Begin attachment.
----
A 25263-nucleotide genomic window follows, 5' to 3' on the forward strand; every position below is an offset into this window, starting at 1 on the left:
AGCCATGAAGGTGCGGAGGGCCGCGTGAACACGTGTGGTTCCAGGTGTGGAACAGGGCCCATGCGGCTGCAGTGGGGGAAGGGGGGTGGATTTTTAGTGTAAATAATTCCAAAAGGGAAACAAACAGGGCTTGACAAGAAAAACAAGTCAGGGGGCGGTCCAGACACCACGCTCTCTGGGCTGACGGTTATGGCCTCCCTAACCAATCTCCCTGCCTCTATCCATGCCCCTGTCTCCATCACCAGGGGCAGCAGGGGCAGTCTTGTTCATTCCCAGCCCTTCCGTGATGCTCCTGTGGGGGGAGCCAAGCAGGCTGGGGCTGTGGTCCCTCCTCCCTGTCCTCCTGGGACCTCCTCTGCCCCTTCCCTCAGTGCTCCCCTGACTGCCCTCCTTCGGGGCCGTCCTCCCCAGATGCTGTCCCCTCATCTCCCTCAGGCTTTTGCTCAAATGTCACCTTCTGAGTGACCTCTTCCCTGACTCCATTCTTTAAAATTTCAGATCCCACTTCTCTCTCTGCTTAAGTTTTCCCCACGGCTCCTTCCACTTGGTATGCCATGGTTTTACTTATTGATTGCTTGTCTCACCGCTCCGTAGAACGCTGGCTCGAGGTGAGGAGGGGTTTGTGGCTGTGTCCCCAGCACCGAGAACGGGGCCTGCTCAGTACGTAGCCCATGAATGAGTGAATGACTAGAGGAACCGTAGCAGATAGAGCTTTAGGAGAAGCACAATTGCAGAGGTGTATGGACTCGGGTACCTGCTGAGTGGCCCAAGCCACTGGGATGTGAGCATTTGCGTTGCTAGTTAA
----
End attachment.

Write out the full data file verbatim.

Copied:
A 25263-nucleotide genomic window follows, 5' to 3' on the forward strand; every position below is an offset into this window, starting at 1 on the left:
AGCCATGAAGGTGCGGAGGGCCGCGTGAACACGTGTGGTTCCAGGTGTGGAACAGGGCCCATGCGGCTGCAGTGGGGGAAGGGGGGTGGATTTTTAGTGTAAATAATTCCAAAAGGGAAACAAACAGGGCTTGACAAGAAAAACAAGTCAGGGGGCGGTCCAGACACCACGCTCTCTGGGCTGACGGTTATGGCCTCCCTAACCAATCTCCCTGCCTCTATCCATGCCCCTGTCTCCATCACCAGGGGCAGCAGGGGCAGTCTTGTTCATTCCCAGCCCTTCCGTGATGCTCCTGTGGGGGGAGCCAAGCAGGCTGGGGCTGTGGTCCCTCCTCCCTGTCCTCCTGGGACCTCCTCTGCCCCTTCCCTCAGTGCTCCCCTGACTGCCCTCCTTCGGGGCCGTCCTCCCCAGATGCTGTCCCCTCATCTCCCTCAGGCTTTTGCTCAAATGTCACCTTCTGAGTGACCTCTTCCCTGACTCCATTCTTTAAAATTTCAGATCCCACTTCTCTCTCTGCTTAAGTTTTCCCCACGGCTCCTTCCACTTGGTATGCCATGGTTTTACTTATTGATTGCTTGTCTCACCGCTCCGTAGAACGCTGGCTCGAGGTGAGGAGGGGTTTGTGGCTGTGTCCCCAGCACCGAGAACGGGGCCTGCTCAGTACGTAGCCCATGAATGAGTGAATGACTAGAGGAACCGTAGCAGATAGAGCTTTAGGAGAAGCACAATTGCAGAGGTGTATGGACTCGGGTACCTGCTGAGTGGCCCAAGCCACTGGGATGTGAGCATTTGCGTTGCTAGTTAA